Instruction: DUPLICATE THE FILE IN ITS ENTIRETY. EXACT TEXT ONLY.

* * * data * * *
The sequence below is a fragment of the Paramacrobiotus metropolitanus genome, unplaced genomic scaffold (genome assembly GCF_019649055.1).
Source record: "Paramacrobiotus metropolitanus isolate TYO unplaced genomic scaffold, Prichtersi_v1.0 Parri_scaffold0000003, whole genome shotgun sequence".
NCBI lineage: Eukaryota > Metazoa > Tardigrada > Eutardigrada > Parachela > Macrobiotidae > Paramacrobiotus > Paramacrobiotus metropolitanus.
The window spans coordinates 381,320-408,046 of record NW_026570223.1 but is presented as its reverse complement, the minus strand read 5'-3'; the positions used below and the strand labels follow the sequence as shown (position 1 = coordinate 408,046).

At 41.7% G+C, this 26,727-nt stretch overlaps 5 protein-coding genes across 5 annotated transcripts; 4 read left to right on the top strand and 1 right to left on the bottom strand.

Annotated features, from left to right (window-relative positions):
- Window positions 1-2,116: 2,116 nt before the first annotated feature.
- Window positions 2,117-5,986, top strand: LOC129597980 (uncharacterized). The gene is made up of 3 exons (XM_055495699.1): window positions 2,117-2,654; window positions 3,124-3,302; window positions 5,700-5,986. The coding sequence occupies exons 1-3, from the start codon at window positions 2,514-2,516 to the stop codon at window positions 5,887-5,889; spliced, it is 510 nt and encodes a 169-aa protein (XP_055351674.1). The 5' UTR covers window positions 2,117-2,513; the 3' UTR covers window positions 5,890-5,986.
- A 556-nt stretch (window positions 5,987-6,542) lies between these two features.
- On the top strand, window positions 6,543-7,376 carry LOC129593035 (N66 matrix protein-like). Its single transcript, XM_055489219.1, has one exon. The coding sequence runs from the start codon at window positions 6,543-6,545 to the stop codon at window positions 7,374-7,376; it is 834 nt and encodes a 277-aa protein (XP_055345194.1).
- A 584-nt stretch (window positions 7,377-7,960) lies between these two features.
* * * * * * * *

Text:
The sequence below is a fragment of the Paramacrobiotus metropolitanus genome, unplaced genomic scaffold (genome assembly GCF_019649055.1).
Source record: "Paramacrobiotus metropolitanus isolate TYO unplaced genomic scaffold, Prichtersi_v1.0 Parri_scaffold0000003, whole genome shotgun sequence".
NCBI lineage: Eukaryota > Metazoa > Tardigrada > Eutardigrada > Parachela > Macrobiotidae > Paramacrobiotus > Paramacrobiotus metropolitanus.
The window spans coordinates 381,320-408,046 of record NW_026570223.1 but is presented as its reverse complement, the minus strand read 5'-3'; the positions used below and the strand labels follow the sequence as shown (position 1 = coordinate 408,046).

At 41.7% G+C, this 26,727-nt stretch overlaps 5 protein-coding genes across 5 annotated transcripts; 4 read left to right on the top strand and 1 right to left on the bottom strand.

Annotated features, from left to right (window-relative positions):
- Window positions 1-2,116: 2,116 nt before the first annotated feature.
- Window positions 2,117-5,986, top strand: LOC129597980 (uncharacterized). The gene is made up of 3 exons (XM_055495699.1): window positions 2,117-2,654; window positions 3,124-3,302; window positions 5,700-5,986. The coding sequence occupies exons 1-3, from the start codon at window positions 2,514-2,516 to the stop codon at window positions 5,887-5,889; spliced, it is 510 nt and encodes a 169-aa protein (XP_055351674.1). The 5' UTR covers window positions 2,117-2,513; the 3' UTR covers window positions 5,890-5,986.
- A 556-nt stretch (window positions 5,987-6,542) lies between these two features.
- On the top strand, window positions 6,543-7,376 carry LOC129593035 (N66 matrix protein-like). Its single transcript, XM_055489219.1, has one exon. The coding sequence runs from the start codon at window positions 6,543-6,545 to the stop codon at window positions 7,374-7,376; it is 834 nt and encodes a 277-aa protein (XP_055345194.1).
- A 584-nt stretch (window positions 7,377-7,960) lies between these two features.